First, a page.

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Black women fertility

Black Women With Fertility Challenges: Why They Suffer In Silence

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Sep. 13 2021, Published 4:45 a.m. ET

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Infertility in the Black community has always been a taboo topic. Even most recently with celebrities such as Tyra Banks, Michelle Obama, and Gabrielle Union shared their struggles, it still tends to be a very silent conversation. In Michelle Obama’s memoir Becoming she says, “we had one pregnancy test come back positive, which caused us both to forget every worry and swoon with joy, but a couple of weeks later I had a miscarriage, which left me physically uncomfortable and cratered any optimism we felt.”

Dating back to slavery, there has been a dangerous stereotype that Black women are naturally fertile. This hyper-fertility stereotype has continued to affect Black communities because it is simply untrue.

Research has proven that Black women are twice as likely as white women to suffer from infertility, but are less likely to seek medical help. Studies from the CDC  also noted that 15 percent of white women between 25 and 44 seek infertility treatment, compared to the 8 percent of Black women. As reported by Kennethia Gaines, clinical nurse manager for the UCSF Health System and advocate for Black women’s health, “Black women also have the highest rates of infant mortality and adverse outcomes in the United States.”

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Why Black Women Suffer in Silence?

One of the major factors leading to this higher occurrence is our reluctance to visit the doctor. As Black women, we are unreasonably discriminated against in the healthcare system and in the past have not had anyone to advocate for us. Harvard researcher Nancy Kriegar notes in her study on Discriminations in Black Women’s Health, “The reluctance to see a doctor due to mistreatment and being ignored has rooted back to the Jim Crow era.” Additionally, Black women have been known to have higher rates of conditions such as Fibroids, Endometriosis, and Polycystic Ovary Syndrome (PCOS) that can cause infertility. According to the Resilient Sisterhood Project, conditions such as Endometriosis have often been misdiagnosed in Black women.

Another reason why certain groups of Black women are hesitant to not seek help with infertility is because of how expensive infertility treatments are. A single in-vitro fertilization cycle can run from $10,000- $15,000 or more. However, there are more and more scholarships or low-cost treatments available out there to help families with this. Insurance companies in some states are also now covering fertility insurance coverage for three IVF rounds or three embryo transfers. Alternatively, some families look to adoption as there are so many children in need of a home, as well as grant programs that help families finance the adoption process.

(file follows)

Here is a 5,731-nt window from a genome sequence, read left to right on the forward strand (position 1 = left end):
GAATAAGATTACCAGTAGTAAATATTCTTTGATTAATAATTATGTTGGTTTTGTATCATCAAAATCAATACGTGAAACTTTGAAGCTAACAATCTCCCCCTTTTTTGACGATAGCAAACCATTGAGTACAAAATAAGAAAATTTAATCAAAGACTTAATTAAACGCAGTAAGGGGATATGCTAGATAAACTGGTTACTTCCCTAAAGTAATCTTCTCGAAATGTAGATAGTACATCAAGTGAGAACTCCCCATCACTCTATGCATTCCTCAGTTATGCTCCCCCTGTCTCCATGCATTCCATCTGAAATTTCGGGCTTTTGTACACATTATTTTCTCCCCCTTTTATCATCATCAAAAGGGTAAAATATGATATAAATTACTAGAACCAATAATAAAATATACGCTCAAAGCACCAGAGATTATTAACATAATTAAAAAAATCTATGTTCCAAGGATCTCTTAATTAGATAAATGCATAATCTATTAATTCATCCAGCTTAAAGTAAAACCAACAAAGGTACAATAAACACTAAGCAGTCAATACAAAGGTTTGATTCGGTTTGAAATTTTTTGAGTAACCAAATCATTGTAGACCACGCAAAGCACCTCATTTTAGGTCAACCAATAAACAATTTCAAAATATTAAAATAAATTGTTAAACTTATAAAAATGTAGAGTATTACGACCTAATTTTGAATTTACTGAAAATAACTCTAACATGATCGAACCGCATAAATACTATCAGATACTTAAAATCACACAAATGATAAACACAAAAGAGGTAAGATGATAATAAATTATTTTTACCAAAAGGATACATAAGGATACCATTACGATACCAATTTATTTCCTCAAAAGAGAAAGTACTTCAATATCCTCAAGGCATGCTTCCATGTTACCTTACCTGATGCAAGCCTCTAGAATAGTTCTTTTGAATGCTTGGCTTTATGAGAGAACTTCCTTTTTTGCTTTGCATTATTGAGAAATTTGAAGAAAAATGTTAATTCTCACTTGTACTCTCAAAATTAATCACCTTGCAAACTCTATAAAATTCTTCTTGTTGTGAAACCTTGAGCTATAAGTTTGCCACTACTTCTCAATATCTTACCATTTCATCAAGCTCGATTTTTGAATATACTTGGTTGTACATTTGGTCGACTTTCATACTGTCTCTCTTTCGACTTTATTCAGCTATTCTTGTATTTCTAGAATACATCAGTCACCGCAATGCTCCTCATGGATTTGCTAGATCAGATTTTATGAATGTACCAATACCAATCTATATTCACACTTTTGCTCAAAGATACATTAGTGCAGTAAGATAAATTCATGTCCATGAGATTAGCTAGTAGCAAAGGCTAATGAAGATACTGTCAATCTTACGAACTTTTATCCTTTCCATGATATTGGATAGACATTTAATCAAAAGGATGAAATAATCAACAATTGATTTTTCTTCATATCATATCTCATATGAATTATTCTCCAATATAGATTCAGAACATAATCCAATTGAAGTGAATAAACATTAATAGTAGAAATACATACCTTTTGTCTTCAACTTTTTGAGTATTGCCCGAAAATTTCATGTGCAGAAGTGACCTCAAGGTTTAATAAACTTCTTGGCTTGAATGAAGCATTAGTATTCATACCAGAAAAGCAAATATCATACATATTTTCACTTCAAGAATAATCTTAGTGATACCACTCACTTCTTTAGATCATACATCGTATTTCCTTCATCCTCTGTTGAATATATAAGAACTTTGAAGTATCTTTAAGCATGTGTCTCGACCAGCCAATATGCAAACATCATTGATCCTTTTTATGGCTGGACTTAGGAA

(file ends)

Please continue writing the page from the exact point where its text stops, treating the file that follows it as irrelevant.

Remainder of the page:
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black women fertility

Breaking The Cycle

A great way to end this stereotype and myth is to start talking.

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According to a University of Michigan study, Black women also more often feel that infertility hinders their sense of self and gender identity. The U-M study focused exclusively on African American women and infertility. Through this study 50, African American women of different socioeconomic backgrounds were interviewed about infertility and relationships with friends, relatives, and doctors. Their ages ranged from 21 to 52 and most were married. It was also reported by the black women in the study that physicians made them uncomfortable by making assumptions about their sexual promiscuity, ability to pay, or their weight. Rosario Ceballo, a U-M professor of psychology and women’s studies and creator of the study said, “I was struck by the absolute pain of women who described going to a medical appointment and seeing bulletin boards full of babies that were all white babies.”

Today there are resources, advocates, and organizations such as the Brown Broken Egg out there to help Black Women begin to seek help. The Broken Brown Egg exists to empower, inform, and advocate for those questioning or experiencing the impact of infertility, with an emphasis on the Black experience of it. The Broken Brown Egg was created by Regina Townsend,  “I started my organization in 2009 to help provide a voice to African American men and women facing infertility struggles. This is important because infertility is bigger than babies. It affects so much of a person’s life beyond reproduction, and the more we talk about it and provide connection, the more we can help one another.”  Let’s end this myth and educate each other, together.

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By: Chazley Williams

A true southern girl at heart, Chazley Williams thrives on educating and inspiring others. Chazley is an advocate for disability rights and diversity issues. She wants to share her perspective through writing on important topics regarding education, women’s health, diversity issues in the workplace, and generational trauma. Chazley is also a wife, caregiver, writer, educator, and visionary. She has a BA in English & Political Science and is currently attaining a Master of Education. When she isn’t working as an educator, she enjoys indulging in romance novels, discovering new restaurants, & listening to podcasts.

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